I will not quote, where so much depends upon the atmosphere which the poet himself creates, as he waves his enchanter's wand. Over all the type his sweet power compels a rural heaven to lie reflected; I go from budding spring to blazing summer at the turning of a page; on all the meadows below me (though it is March) I see ripe autumn brooding with golden wings; and winter howls and screams in gusts, and tosses tempests of snow into my eyes—out of the book my boy has just now brought me.
One verse, at least, I will cite,—so full it is of all pastoral feeling, so brimming over with the poet's passion for the country: it is from "The Castle of Indolence":—
"I care not, Fortune, what you me deny: You cannot rob me of free Nature's grace; You cannot shut the windows of the sky, Through which Aurora shows her brightening face; You cannot bar my constant feet to trace The woods and lawns, by living stream at eve: Let health my nerves and finer fibres brace, And I their toys to the great children leave; Of fancy, reason, virtue, nought can me bereave."
Another Scotchman, Lord Kames, (Henry Home by name,) who was Senior Lord of Sessions in Scotland about the year 1760, was best known in his own day for his discussion of "The Principles of Equity"; he is known to the literary world as the author of an elegant treatise upon the "Elements of Criticism"; I beg leave to introduce him to my readers to-day as a sturdy, practical farmer. The book, indeed, which serves for his card of introduction, is called "The Gentleman Farmer";[F] but we must not judge it by our experience of the class who wear that title nowadays. Lord Kames recommends no waste of money, no extravagant architecture, no mere prettinesses. He talks of the plough in a way that assures us he has held it some day with his own hands. People are taught, he says, more by the eye than the ear; show them good culture, and they will follow it.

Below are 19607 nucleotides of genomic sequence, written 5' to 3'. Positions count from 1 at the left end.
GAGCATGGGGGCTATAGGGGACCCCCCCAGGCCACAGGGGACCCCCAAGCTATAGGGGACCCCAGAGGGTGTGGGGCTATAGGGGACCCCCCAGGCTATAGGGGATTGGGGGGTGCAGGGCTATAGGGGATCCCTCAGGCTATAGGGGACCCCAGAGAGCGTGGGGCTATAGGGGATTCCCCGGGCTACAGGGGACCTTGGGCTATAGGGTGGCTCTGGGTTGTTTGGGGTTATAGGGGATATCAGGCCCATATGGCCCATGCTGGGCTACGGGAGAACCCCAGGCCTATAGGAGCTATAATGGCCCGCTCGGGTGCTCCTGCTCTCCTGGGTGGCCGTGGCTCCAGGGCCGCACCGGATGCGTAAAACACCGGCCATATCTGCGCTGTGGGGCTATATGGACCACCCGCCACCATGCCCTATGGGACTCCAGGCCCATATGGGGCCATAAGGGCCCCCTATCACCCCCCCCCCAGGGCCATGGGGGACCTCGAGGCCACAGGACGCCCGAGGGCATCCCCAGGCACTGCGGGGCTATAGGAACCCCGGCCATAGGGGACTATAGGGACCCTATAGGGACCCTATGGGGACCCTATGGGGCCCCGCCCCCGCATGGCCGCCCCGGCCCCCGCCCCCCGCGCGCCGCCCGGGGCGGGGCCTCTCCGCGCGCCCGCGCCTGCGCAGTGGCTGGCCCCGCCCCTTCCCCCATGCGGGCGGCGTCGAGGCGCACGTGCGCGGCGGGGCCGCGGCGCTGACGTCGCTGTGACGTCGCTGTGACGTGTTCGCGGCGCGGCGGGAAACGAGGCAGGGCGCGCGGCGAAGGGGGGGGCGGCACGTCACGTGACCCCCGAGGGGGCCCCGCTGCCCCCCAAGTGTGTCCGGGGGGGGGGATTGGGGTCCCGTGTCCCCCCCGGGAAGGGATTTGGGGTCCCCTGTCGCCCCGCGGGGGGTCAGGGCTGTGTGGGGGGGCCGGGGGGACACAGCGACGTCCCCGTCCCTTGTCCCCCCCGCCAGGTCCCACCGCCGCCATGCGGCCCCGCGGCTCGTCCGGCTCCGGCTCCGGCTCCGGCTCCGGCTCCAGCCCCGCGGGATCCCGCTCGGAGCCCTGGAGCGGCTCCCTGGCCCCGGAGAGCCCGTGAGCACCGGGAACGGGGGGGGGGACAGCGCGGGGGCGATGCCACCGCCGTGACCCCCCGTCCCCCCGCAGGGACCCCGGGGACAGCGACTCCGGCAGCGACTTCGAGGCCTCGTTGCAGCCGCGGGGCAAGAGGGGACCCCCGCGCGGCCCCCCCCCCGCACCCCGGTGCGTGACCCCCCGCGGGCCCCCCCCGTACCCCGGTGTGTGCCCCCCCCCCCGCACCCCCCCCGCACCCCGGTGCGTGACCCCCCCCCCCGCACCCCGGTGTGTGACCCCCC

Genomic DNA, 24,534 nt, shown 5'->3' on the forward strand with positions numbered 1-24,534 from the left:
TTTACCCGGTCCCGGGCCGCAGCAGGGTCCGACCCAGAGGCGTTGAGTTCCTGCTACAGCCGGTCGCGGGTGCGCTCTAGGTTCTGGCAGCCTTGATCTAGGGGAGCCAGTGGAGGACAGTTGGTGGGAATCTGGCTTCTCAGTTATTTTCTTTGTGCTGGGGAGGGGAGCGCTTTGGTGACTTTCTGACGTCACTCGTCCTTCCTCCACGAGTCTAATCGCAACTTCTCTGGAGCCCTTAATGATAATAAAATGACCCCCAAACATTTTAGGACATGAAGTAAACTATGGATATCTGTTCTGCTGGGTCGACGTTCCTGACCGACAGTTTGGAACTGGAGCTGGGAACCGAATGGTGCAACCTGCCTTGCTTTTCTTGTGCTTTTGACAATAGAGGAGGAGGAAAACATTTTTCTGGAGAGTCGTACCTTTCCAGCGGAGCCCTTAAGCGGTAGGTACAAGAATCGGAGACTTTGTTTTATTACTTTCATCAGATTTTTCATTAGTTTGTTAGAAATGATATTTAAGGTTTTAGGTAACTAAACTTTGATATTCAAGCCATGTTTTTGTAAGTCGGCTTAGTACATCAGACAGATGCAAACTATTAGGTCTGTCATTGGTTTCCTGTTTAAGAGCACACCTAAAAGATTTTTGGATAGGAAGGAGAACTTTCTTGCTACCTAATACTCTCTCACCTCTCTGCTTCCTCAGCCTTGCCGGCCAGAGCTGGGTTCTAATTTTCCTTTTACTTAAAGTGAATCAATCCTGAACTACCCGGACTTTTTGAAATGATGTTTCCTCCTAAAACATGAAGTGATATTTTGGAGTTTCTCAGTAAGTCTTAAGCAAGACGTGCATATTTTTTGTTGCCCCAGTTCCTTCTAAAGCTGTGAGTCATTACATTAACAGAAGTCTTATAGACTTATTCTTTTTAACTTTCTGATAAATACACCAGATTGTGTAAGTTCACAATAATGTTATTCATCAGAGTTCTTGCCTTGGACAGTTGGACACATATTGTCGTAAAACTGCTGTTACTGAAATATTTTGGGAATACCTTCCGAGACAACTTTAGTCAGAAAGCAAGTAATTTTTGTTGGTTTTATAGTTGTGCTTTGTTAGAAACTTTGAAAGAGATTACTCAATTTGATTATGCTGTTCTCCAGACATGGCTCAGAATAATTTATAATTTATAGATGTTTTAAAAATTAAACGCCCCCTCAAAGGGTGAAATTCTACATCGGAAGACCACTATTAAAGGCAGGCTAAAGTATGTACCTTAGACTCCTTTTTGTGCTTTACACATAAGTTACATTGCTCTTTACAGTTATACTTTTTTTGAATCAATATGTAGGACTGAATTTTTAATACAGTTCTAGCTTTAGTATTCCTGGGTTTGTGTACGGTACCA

As for what were called the principles of agriculture, he found them involved in obscurity; he went to the book of Nature for instruction, and commenced, like Descartes, with doubting everything. He condemns the Roman husbandry as fettered by superstitions, and gives a piquant sneer at the absurd rhetoric and verbosity of Varro.[G] Nor is he any more tolerant of Scotch superstitions. He declares against wasteful and careless farming in a way that reminds us of our good friend Judge ——, at the last county-show.
He urges good ploughing as a primal necessity, and insists upon the use of the roller for rendering the surface of wheatlands compact, and so retaining the moisture; nor does he attempt to reconcile this declaration with the Tull theory of constant trituration. A great many excellent Scotch farmers still hold to the views of his Lordship, and believe in "keeping the sap" in fresh-tilled land by heavy rolling; and so far as regards a wheat or rye crop upon light lands, I think the weight of opinion, as well as of the rollers, is with them.